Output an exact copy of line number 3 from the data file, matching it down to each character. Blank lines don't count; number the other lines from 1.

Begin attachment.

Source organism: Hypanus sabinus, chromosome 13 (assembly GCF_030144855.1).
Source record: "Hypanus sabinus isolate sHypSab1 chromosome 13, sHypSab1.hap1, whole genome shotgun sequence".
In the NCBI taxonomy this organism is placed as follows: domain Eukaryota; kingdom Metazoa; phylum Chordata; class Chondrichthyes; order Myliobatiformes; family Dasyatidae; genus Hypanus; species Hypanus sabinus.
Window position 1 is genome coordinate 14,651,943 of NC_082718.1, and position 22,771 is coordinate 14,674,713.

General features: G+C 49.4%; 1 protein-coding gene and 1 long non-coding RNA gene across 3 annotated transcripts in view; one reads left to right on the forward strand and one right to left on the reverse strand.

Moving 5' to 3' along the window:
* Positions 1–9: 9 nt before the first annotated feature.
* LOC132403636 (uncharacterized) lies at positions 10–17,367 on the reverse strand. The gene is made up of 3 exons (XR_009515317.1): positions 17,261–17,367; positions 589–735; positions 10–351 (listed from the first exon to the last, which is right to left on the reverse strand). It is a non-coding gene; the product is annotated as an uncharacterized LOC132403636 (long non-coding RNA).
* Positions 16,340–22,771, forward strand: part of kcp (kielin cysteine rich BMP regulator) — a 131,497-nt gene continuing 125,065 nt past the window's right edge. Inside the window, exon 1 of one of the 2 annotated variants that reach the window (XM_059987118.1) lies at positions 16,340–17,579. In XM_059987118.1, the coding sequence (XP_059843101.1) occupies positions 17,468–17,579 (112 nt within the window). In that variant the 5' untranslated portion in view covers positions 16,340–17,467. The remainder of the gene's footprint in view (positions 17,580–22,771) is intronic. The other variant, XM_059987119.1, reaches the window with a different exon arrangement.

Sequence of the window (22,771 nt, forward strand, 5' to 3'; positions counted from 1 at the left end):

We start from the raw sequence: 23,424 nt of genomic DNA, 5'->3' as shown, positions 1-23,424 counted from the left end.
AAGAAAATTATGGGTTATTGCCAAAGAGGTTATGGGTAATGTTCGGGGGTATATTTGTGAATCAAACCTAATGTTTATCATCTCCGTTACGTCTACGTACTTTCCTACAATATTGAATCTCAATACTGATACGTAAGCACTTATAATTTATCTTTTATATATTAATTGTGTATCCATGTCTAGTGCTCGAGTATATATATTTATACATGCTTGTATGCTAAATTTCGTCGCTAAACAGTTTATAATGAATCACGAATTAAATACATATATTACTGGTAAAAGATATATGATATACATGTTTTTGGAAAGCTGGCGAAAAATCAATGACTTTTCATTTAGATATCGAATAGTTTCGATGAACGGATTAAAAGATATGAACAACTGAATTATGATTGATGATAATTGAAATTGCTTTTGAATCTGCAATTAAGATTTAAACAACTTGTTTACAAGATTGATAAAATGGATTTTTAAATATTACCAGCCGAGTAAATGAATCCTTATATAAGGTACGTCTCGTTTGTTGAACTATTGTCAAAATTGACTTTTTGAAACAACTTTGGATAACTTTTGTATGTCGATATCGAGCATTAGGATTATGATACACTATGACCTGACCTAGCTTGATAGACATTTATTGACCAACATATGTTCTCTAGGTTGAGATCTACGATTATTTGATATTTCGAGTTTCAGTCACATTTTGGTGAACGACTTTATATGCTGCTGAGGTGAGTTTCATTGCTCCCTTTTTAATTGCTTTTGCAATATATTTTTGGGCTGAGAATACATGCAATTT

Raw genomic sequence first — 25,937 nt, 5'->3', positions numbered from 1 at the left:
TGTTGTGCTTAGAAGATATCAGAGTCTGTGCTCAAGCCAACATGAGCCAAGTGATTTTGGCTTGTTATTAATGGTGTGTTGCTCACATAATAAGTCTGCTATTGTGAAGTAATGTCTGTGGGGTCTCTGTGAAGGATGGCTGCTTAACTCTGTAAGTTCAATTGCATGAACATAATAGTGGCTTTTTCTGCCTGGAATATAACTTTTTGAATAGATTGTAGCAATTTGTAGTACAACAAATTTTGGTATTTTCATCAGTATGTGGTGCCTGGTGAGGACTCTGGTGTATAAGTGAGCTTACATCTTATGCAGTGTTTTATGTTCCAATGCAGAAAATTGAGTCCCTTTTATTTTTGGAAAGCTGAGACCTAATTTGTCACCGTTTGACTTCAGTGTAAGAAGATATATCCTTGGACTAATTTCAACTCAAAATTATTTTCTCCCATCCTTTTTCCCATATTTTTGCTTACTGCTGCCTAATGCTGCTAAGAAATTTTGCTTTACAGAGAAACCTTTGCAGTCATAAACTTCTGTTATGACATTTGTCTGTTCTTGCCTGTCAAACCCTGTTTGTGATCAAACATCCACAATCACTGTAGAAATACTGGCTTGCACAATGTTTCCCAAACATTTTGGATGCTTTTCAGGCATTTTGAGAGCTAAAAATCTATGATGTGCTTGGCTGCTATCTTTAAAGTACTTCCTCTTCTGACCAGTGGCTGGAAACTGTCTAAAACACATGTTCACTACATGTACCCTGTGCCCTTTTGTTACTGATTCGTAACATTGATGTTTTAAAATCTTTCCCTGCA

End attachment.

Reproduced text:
In the NCBI taxonomy this organism is placed as follows: domain Eukaryota; kingdom Metazoa; phylum Chordata; class Chondrichthyes; order Myliobatiformes; family Dasyatidae; genus Hypanus; species Hypanus sabinus.